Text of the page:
For example, today on Hardball with Chris Matthews Pennsylvania Governor Ed Rendell, will shout "the stimulus is working"(to be fair, Rendell is a very nice fellow, and he speaks enthusiastically and passionately, although mistakenly, about the stimulus. He was not, as I sarcastically put it, "shouting"); on the other side a Republican will shout "the stimulus is not working."
Both parties usually go on to give support for their arguments, as Rendell does within the first 30 seconds of the above video.
And while a Republican--or any third or fourth party--is no where to be found but in the audience, we can imagine the argument they will give: the stimulus has yet to bring unemployment down; they just increased the federal deficit, etc.
Which one is right? They are two contradictory claims.
The reason of a post of this nature is to (1) ask why are people coming up with different conclusions with the same data and (2) how are people reasoning to come to these conclusions--if there is any difference between the two questions.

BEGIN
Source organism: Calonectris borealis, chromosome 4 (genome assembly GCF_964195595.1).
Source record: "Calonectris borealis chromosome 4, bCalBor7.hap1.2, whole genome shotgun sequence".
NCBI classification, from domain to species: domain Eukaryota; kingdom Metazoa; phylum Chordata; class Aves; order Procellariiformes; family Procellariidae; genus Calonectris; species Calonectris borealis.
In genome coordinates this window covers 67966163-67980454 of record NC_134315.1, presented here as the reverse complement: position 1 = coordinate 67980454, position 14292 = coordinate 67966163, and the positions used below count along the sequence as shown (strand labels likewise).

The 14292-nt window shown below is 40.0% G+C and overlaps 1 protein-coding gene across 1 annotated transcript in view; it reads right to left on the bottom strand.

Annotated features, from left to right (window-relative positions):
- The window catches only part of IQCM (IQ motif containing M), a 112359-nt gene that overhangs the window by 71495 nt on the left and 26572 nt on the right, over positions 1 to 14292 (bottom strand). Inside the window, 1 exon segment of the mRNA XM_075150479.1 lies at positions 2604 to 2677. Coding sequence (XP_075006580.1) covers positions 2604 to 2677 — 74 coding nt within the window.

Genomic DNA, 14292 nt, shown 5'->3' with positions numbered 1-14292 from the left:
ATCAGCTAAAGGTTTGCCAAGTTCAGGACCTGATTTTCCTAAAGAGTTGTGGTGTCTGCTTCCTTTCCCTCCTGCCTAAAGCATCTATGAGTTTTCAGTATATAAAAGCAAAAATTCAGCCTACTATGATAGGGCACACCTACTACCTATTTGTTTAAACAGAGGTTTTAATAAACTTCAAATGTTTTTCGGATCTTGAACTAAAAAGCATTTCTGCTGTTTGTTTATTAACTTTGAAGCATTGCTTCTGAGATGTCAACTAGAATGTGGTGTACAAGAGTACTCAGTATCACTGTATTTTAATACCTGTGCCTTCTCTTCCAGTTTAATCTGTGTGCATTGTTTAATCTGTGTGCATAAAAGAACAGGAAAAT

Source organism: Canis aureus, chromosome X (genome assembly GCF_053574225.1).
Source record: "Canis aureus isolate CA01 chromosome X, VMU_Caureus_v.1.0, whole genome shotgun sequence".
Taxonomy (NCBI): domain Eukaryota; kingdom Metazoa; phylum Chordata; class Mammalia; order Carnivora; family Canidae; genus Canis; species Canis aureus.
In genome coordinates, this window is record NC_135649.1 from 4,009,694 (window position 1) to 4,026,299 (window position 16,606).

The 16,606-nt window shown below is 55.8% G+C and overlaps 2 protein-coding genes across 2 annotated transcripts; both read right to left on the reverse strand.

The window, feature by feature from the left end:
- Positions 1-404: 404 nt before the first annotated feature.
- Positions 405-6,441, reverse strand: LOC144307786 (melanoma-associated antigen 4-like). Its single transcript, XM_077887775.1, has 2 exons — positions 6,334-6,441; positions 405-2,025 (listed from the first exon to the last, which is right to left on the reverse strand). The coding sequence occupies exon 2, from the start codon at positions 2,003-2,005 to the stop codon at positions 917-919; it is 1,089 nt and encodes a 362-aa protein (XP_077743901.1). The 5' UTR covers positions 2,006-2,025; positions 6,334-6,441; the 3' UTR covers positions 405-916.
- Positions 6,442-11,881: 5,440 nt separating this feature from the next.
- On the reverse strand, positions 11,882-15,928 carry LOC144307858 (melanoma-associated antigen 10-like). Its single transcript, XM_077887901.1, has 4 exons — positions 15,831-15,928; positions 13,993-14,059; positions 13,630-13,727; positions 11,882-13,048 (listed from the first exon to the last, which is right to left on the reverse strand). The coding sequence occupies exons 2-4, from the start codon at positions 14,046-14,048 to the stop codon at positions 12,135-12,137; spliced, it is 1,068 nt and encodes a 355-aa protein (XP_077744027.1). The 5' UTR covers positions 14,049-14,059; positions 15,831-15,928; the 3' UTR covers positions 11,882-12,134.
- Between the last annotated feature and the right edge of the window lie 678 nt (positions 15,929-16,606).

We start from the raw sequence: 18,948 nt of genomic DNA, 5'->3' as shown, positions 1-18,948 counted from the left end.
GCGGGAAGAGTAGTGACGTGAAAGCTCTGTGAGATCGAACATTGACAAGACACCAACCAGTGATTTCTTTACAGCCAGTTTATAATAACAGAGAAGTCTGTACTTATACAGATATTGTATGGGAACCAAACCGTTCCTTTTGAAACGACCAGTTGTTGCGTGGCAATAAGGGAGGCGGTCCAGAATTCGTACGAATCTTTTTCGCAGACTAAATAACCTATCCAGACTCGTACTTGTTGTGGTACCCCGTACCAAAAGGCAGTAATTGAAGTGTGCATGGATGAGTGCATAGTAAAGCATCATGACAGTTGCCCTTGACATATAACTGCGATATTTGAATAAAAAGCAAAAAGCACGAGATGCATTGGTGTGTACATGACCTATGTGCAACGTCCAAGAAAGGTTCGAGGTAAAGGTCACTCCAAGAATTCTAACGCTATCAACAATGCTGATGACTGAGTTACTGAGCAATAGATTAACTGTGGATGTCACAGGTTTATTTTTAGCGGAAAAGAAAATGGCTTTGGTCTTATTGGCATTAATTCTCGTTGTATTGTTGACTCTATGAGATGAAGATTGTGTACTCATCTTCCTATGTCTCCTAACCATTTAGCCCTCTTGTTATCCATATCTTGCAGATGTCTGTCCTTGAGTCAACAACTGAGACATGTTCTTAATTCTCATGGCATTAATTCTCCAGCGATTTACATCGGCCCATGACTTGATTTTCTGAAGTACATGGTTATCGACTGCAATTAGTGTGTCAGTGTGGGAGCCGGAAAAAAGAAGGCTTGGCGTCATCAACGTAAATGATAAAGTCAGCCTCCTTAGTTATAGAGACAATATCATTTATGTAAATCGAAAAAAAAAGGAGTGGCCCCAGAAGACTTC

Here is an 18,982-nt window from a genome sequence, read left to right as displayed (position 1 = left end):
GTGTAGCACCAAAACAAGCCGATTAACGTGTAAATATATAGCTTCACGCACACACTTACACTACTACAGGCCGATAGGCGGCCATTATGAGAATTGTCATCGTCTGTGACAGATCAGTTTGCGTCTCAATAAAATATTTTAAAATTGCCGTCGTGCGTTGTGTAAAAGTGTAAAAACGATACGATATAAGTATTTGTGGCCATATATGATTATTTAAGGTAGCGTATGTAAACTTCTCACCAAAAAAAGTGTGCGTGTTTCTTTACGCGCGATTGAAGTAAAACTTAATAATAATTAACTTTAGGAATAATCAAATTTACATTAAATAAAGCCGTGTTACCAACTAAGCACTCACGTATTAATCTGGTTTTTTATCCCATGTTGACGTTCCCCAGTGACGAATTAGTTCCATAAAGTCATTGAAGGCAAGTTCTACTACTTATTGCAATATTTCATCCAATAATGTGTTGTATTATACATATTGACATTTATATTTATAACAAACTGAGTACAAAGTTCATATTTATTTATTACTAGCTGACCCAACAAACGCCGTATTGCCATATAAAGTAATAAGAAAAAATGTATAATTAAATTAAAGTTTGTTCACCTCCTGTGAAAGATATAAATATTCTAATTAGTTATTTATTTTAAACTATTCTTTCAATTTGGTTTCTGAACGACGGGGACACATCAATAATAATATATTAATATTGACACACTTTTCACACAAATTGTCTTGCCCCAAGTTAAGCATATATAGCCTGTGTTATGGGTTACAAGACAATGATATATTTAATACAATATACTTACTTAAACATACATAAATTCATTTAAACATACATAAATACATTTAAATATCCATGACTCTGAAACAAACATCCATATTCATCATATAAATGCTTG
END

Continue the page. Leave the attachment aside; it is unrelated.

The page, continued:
In a recent essay, Robert P. Murphy takes on Paul Krugman. He almost sounds--dare I say it--Republican. Whatever he sounds like, he speaks like a true free-market economist (or "Anti-Keynesian"):
Do you notice the pattern? The anti-Keynesians point to actual success stories as evidence of the potency of their policies. The Keynesians, in contrast, point to awful economies and claim that they'd be even worse were it not for the Keynesian "medicine."
Ok, so this isn't my best post. It's 1:28 AM and I merely wrote all that because I wanted you to read the rest of Murphy's essay. It's much more well written than this post. Ok, ok, ok. So all I really wanted you to do is see how people reason. (I know, why didn't I just say that in the first place.)